http://www.figstraitmine.org

Long-term average precipitation for all collection sites

Logical process Select Parents Identify the Problem Understand Problem Information & Knowledge Identify Likely Accs. Evaluate Sub Set Breeding & Selection Cultivar

VIR ICARDA AWCC ? USDA ? Database GIS Traits specific selection Figs Set Figs Set Figs Set Figs Set Figs Set Evaluation VIR ICARDA AWCC ? USDA IPK? Database GIS Trait-specific selection Figs Set Figs Set Figs Set Figs Set Figs Set Evaluation

FIGS salinity set

Core and FIGS drought sets  Core accessions  FIGS accessions

After M C Mackay 1995

Distribution of 17,000 bread wheat landraces ICARDA, Aleppo, Syria VIR, St Petersburg, Russia AWCC, Tamworth, Australia A virtual collection from these gene banks: www.figstraitmine.com

Origin of Concept : Boron toxicity of wheat and barley example of late 1980s FIGS What is F ocused I dentification of G ermplasm S trategy

Online web application A similar project of inspiration for the PhD research is the GBIF-MAPA. The trait mining methods to be developed in the PhD study will be implemented as a public online web application as well as a downloadable desktop tool. Users will be able to extract occurrence data from the GBIF index and environmental parameters for the sites in a similar manner as with the GBIF-MAPA application.

A similar project of inspiration for the PhD research is the GBIF-MAPA.

The trait mining methods to be developed in the PhD study will be implemented as a public online web application as well as a downloadable desktop tool.

Users will be able to extract occurrence data from the GBIF index and environmental parameters for the sites in a similar manner as with the GBIF-MAPA application.

GBIF-MAPA GBIF-MAPA Mapping and Analysis Portal Application Survey Gap Analysis . The survey gap analysis (SGA) tool helps you design a biodiversity survey that will best complement the existing survey effort by identifying those areas least well surveyed in terms of environmental conditions. Species Richness Assessment . Use this tool to provide an estimate, from GBIF data, of the number of species recorded in an area; and to gain insight into the adequacy of sampling based on abundance distributions for those species. Environment Values Extraction . Query a range of environmental layers (e.g. climate) using GBIF species record point data to create a table showing the environmental values at those points. This data can then be used in your own statistical analyses. The main target of the GBIF-MAPA is users who have a focus on conservation planning and habitat conservation . GBIF-MAPA is developed by researchers from the Australian Museum, the University of Colorado (Boulder, Colorado, USA) and the New South Wales Department of Environment and Conservation [http://gbifmapa.austmus.gov.au/mapa/]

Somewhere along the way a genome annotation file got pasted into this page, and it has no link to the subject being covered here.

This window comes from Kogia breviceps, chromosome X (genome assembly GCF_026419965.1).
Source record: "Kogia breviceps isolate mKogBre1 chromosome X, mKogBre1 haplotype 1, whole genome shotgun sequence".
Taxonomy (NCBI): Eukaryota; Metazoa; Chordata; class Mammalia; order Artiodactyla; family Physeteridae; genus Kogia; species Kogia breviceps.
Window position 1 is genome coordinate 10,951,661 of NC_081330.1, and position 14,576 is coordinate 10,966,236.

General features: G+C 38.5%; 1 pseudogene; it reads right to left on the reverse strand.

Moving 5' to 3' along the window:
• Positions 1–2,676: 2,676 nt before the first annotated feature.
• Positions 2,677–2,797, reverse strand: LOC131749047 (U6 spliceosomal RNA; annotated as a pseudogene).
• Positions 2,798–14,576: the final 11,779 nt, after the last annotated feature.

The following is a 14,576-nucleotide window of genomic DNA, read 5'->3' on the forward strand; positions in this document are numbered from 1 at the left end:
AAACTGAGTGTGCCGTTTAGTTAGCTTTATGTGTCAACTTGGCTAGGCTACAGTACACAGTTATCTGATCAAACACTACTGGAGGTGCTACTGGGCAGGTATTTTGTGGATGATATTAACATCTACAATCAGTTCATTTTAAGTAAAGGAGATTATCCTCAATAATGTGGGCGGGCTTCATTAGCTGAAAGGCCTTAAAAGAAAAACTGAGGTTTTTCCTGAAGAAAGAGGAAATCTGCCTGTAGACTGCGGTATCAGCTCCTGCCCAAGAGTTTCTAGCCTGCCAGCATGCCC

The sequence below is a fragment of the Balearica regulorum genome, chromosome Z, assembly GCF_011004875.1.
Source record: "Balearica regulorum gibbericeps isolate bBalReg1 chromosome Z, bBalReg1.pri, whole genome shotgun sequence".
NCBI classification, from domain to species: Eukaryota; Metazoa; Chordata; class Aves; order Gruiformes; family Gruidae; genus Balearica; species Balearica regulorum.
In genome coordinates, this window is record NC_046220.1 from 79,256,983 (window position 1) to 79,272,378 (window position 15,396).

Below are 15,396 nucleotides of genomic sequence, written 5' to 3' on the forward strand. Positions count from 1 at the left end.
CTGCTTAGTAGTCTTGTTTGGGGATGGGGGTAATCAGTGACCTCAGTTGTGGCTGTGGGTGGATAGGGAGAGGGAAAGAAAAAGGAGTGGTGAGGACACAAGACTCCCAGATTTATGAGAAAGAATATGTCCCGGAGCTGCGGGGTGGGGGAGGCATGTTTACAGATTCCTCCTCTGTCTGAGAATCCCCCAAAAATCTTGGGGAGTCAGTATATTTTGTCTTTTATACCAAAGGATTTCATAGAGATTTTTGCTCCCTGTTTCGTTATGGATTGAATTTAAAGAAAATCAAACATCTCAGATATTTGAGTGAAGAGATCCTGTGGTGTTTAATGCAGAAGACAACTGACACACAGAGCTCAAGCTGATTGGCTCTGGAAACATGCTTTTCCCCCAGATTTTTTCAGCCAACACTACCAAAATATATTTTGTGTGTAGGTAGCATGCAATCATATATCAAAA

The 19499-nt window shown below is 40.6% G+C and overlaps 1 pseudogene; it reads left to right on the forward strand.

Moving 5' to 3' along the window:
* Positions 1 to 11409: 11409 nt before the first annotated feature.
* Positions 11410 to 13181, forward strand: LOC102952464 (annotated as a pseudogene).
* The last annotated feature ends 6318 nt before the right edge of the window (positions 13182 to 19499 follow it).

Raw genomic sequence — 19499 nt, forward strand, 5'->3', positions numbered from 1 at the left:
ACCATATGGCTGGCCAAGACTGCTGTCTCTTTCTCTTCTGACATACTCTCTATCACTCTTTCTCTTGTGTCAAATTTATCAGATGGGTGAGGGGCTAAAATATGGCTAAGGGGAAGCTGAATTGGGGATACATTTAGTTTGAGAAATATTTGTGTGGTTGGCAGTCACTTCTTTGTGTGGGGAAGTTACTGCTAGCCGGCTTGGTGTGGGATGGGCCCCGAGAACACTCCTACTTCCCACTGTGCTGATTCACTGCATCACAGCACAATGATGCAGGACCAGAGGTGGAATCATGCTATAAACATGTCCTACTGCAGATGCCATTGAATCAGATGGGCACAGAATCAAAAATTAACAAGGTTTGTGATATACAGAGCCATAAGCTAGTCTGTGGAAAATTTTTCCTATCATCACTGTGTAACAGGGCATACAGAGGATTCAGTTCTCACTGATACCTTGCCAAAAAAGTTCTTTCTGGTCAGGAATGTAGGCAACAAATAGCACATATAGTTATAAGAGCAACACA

GBIF-MAPA Mapping and Analysis Portal Application

Survey Gap Analysis . The survey gap analysis (SGA) tool helps you design a biodiversity survey that will best complement the existing survey effort by identifying those areas least well surveyed in terms of environmental conditions.

Species Richness Assessment . Use this tool to provide an estimate, from GBIF data, of the number of species recorded in an area; and to gain insight into the adequacy of sampling based on abundance distributions for those species.

Environment Values Extraction . Query a range of environmental layers (e.g. climate) using GBIF species record point data to create a table showing the environmental values at those points. This data can then be used in your own statistical analyses.

The main target of the GBIF-MAPA is users who have a focus on conservation planning and habitat conservation .

GBIF-MAPA is developed by researchers from

the Australian Museum, the University of Colorado

(Boulder, Colorado, USA) and the New South

Wales Department of Environment and Conservation

[http://gbifmapa.austmus.gov.au/mapa/]